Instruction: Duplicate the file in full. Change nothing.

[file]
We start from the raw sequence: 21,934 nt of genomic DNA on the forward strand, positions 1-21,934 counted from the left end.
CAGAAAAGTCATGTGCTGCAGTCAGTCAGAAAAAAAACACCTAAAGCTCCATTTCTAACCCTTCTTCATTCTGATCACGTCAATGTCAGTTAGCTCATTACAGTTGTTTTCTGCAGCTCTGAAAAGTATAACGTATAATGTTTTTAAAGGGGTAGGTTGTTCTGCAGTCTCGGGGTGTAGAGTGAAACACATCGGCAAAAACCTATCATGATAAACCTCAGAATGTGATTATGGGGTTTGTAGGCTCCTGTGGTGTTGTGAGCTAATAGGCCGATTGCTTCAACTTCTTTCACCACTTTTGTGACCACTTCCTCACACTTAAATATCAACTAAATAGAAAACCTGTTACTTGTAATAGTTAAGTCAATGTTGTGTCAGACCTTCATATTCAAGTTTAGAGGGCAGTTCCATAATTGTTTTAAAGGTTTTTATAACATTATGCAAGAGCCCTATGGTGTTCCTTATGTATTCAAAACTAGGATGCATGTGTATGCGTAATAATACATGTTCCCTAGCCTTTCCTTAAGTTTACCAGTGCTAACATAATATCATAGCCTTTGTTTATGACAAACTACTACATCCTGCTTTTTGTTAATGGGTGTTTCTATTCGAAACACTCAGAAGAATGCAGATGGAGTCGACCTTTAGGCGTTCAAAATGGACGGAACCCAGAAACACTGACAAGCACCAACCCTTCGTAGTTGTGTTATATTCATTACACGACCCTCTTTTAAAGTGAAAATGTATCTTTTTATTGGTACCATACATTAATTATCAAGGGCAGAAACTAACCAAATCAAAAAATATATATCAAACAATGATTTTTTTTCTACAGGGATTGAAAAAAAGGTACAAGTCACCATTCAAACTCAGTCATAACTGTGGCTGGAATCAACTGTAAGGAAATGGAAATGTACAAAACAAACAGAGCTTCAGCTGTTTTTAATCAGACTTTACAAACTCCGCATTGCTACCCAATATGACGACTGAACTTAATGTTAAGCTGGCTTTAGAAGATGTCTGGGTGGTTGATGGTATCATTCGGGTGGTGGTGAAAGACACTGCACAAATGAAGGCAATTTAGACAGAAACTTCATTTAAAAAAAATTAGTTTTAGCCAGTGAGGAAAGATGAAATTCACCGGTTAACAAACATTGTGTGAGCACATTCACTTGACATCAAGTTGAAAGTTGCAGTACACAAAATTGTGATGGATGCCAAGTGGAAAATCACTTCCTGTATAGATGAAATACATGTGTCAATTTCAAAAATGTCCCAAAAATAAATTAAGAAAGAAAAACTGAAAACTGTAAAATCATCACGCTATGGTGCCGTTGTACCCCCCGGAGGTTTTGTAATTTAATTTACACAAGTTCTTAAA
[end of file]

We start from the raw sequence: 21,934 nt of genomic DNA on the forward strand, positions 1-21,934 counted from the left end.
CAGAAAAGTCATGTGCTGCAGTCAGTCAGAAAAAAAACACCTAAAGCTCCATTTCTAACCCTTCTTCATTCTGATCACGTCAATGTCAGTTAGCTCATTACAGTTGTTTTCTGCAGCTCTGAAAAGTATAACGTATAATGTTTTTAAAGGGGTAGGTTGTTCTGCAGTCTCGGGGTGTAGAGTGAAACACATCGGCAAAAACCTATCATGATAAACCTCAGAATGTGATTATGGGGTTTGTAGGCTCCTGTGGTGTTGTGAGCTAATAGGCCGATTGCTTCAACTTCTTTCACCACTTTTGTGACCACTTCCTCACACTTAAATATCAACTAAATAGAAAACCTGTTACTTGTAATAGTTAAGTCAATGTTGTGTCAGACCTTCATATTCAAGTTTAGAGGGCAGTTCCATAATTGTTTTAAAGGTTTTTATAACATTATGCAAGAGCCCTATGGTGTTCCTTATGTATTCAAAACTAGGATGCATGTGTATGCGTAATAATACATGTTCCCTAGCCTTTCCTTAAGTTTACCAGTGCTAACATAATATCATAGCCTTTGTTTATGACAAACTACTACATCCTGCTTTTTGTTAATGGGTGTTTCTATTCGAAACACTCAGAAGAATGCAGATGGAGTCGACCTTTAGGCGTTCAAAATGGACGGAACCCAGAAACACTGACAAGCACCAACCCTTCGTAGTTGTGTTATATTCATTACACGACCCTCTTTTAAAGTGAAAATGTATCTTTTTATTGGTACCATACATTAATTATCAAGGGCAGAAACTAACCAAATCAAAAAATATATATCAAACAATGATTTTTTTTCTACAGGGATTGAAAAAAAGGTACAAGTCACCATTCAAACTCAGTCATAACTGTGGCTGGAATCAACTGTAAGGAAATGGAAATGTACAAAACAAACAGAGCTTCAGCTGTTTTTAATCAGACTTTACAAACTCCGCATTGCTACCCAATATGACGACTGAACTTAATGTTAAGCTGGCTTTAGAAGATGTCTGGGTGGTTGATGGTATCATTCGGGTGGTGGTGAAAGACACTGCACAAATGAAGGCAATTTAGACAGAAACTTCATTTAAAAAAAATTAGTTTTAGCCAGTGAGGAAAGATGAAATTCACCGGTTAACAAACATTGTGTGAGCACATTCACTTGACATCAAGTTGAAAGTTGCAGTACACAAAATTGTGATGGATGCCAAGTGGAAAATCACTTCCTGTATAGATGAAATACATGTGTCAATTTCAAAAATGTCCCAAAAATAAATTAAGAAAGAAAAACTGAAAACTGTAAAATCATCACGCTATGGTGCCGTTGTACCCCCCGGAGGTTTTGTAATTTAATTTACACAAGTTCTTAAA